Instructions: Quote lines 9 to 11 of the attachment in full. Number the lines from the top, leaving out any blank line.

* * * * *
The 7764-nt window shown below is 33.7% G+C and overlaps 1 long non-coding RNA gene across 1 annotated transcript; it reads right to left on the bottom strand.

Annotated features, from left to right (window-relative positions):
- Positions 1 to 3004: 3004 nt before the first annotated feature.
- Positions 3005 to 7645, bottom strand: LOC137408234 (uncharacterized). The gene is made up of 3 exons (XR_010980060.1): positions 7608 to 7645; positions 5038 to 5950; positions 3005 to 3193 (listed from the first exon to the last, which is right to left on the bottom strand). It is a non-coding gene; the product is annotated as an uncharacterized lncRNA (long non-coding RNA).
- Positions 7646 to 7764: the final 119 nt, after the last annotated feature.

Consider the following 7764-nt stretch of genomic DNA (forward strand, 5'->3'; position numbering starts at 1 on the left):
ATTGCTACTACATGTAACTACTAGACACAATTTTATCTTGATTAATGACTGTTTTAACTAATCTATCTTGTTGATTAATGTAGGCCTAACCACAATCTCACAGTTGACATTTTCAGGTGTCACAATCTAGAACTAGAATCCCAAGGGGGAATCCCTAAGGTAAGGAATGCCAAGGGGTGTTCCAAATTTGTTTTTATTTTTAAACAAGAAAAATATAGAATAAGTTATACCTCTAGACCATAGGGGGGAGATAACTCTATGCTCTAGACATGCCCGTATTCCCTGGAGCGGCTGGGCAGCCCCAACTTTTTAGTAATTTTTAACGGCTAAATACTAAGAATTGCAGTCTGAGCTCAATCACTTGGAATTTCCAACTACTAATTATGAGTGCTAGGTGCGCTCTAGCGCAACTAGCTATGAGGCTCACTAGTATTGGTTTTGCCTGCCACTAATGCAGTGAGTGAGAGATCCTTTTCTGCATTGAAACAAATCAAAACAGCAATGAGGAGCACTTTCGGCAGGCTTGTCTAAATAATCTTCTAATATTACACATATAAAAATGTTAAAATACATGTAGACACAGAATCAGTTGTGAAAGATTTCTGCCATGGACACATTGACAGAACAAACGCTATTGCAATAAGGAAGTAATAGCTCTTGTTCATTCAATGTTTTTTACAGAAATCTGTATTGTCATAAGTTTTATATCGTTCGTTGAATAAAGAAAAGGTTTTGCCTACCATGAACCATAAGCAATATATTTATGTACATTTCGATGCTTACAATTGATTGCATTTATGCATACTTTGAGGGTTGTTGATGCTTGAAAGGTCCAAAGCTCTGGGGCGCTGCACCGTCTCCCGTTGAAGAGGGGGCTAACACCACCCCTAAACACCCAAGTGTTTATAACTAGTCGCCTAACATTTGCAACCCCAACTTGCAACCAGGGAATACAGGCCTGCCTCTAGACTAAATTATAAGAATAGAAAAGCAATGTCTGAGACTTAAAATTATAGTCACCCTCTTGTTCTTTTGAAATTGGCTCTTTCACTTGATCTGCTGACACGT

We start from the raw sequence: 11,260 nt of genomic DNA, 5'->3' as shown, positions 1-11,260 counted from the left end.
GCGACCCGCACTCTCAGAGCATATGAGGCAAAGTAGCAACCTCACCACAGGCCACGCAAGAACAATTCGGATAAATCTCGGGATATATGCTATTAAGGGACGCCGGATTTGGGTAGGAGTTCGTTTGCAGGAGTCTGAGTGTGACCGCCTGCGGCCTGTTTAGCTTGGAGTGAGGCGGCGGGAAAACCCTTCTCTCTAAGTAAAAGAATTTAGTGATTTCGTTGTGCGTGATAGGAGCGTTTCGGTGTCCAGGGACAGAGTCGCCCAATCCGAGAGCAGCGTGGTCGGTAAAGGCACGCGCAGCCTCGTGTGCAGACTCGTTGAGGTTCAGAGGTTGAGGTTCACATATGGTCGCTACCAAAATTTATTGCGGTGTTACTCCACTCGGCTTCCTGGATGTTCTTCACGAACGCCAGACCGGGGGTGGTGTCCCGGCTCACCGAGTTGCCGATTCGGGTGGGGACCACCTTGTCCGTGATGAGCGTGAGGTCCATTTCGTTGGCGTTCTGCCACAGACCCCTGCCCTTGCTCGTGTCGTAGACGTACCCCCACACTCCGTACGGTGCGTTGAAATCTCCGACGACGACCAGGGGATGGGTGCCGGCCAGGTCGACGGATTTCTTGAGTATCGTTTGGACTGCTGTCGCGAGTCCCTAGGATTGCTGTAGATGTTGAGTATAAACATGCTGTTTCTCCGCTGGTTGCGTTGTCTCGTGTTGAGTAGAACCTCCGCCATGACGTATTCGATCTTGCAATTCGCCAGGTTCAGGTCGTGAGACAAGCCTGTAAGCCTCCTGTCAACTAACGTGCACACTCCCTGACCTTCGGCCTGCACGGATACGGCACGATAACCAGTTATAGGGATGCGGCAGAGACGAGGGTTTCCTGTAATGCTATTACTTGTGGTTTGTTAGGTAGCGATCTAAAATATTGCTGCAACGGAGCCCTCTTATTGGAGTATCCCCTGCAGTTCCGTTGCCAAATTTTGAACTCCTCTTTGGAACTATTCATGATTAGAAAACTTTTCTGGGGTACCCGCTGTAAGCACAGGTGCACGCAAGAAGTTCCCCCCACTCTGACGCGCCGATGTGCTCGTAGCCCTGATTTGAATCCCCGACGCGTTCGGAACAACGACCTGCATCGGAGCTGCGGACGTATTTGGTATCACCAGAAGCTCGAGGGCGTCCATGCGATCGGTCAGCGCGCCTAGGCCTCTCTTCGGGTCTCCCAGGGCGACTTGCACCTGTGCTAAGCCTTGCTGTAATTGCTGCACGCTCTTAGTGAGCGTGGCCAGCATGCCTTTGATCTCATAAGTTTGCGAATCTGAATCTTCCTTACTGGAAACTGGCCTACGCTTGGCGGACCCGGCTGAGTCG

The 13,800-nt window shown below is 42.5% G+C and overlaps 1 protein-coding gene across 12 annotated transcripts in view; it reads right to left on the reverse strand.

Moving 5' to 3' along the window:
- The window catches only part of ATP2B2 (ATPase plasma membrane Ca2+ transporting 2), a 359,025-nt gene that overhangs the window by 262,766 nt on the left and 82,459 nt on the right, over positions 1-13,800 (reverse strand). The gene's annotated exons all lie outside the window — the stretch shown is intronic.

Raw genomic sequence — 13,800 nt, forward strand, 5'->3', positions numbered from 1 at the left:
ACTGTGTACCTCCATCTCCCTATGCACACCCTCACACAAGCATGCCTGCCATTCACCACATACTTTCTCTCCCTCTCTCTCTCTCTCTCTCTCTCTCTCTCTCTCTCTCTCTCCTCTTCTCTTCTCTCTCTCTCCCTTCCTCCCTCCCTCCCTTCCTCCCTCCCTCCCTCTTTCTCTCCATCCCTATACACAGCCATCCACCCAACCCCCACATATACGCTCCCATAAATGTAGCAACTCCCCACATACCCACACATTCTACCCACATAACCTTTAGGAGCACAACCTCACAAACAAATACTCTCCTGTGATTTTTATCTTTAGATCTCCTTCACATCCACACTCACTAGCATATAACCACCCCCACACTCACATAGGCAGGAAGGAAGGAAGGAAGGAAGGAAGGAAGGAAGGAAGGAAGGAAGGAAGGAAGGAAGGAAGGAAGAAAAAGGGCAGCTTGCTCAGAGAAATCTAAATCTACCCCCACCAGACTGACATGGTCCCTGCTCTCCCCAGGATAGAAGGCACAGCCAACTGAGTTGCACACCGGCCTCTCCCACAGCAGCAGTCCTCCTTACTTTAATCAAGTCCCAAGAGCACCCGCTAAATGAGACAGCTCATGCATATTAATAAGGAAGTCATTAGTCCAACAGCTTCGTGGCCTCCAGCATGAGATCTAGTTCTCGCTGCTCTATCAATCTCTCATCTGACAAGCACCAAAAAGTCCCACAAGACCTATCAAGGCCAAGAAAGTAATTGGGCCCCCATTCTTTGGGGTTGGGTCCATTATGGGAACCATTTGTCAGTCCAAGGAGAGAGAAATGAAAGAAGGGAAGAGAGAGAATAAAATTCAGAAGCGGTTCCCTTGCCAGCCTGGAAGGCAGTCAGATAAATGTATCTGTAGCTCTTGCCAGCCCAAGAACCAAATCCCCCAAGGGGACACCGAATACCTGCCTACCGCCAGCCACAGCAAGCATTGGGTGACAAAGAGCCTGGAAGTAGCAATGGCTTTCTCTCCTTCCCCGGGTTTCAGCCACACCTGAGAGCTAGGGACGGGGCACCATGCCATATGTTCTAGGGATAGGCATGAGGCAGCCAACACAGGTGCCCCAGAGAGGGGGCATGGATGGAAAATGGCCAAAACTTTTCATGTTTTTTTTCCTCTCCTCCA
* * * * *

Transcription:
GCGACCCGCACTCTCAGAGCATATGAGGCAAAGTAGCAACCTCACCACAGGCCACGCAAGAACAATTCGGATAAATCTCGGGATATATGCTATTAAGGGACGCCGGATTTGGGTAGGAGTTCGTTTGCAGGAGTCTGAGTGTGACCGCCTGCGGCCTGTTTAGCTTGGAGTGAGGCGGCGGGAAAACCCTTCTCTCTAAGTAAAAGAATTTAGTGATTTCGTTGTGCGTGATAGGAGCGTTTCGGTGTCCAGGGACAGAGTCGCCCAATCCGAGAGCAGCGTGGTCGGTAAAGGCACGCGCAGCCTCGTGTGCAGACTCGTTGAGGTTCAGAGGTTGAGGTTCACATATGGTCGCTACCAAAATTTATTGCGGTGTTACTCCACTCGGCTTCCTGGATGTTCTTCACGAACGCCAGACCGGGGGTGGTGTCCCGGCTCACCGAGTTGCCGATTCGGGTGGGGACCACCTTGTCCGTGATGAGCGTGAGGTCCATTTCGTTGGCGTTCTGCCACAGACCCCTGCCCTTGCTCGTGTCGTAGACGTACCCCCACACTCCGTACGGTGCGTTGAAATCTCCGACGACGACCAGGGGATGGGTGCCGGCCAGGTCGACGGATTTCTTGAGTATCGTTTGGACTGCTGTCGCGAGTCCCTAGGATTGCTGTAGATGTTGAGTATAAACATGCTGTTTCTCCGCTGGTTGCGTTGTCTCGTGTTGAGTAGAACCTCCGCCATGACGTATTCGATCTTGCAATTCGCCAGGTTCAGGTCGTGAGACAAGCCTGTAAGCCTCCTGTCAACTAACGTGCACACTCCCTGACCTTCGGCCTGCACGGATACGGCACGATAACCAGTTATAGGGATGCGGCAGAGACGAGGGTTTCCTGTAATGCTATTACTTGTGGTTTGTTAGGTAGCGATCTAAAATATTGCTGCAACGGAGCCCTCTTATTGGAGTATCCCCTGCAGTTCCGTTGCCAAATTTTGAACTCCTCTTTGGAACTATTCATGATTAGAAAACTTTTCTGGGGTACCCGCTGTAAGCACAGGTGCACGCAAGAAGTTCCCCCCACTCTGACGCGCCGATGTGCTCGTAGCCCTGATTTGAATCCCCGACGCGTTCGGAACAACGACCTGCATCGGAGCTGCGGACGTATTTGGTATCACCAGAAGCTCGAGGGCGTCCATGCGATCGGTCAGCGCGCCTAGGCCTCTCTTCGGGTCTCCCAGGGCGACTTGCACCTGTGCTAAGCCTTGCTGTAATTGCTGCACGCTCTTAGTGAGCGTGGCCAGCATGCCTTTGATCTCATAAGTTTGCGAATCTGAATCTTCCTTACTGGAAACTGGCCTACGCTTGGCGGACCCGGCTGAGTCG

The 13,800-nt window shown below is 42.5% G+C and overlaps 1 protein-coding gene across 12 annotated transcripts in view; it reads right to left on the reverse strand.

Moving 5' to 3' along the window: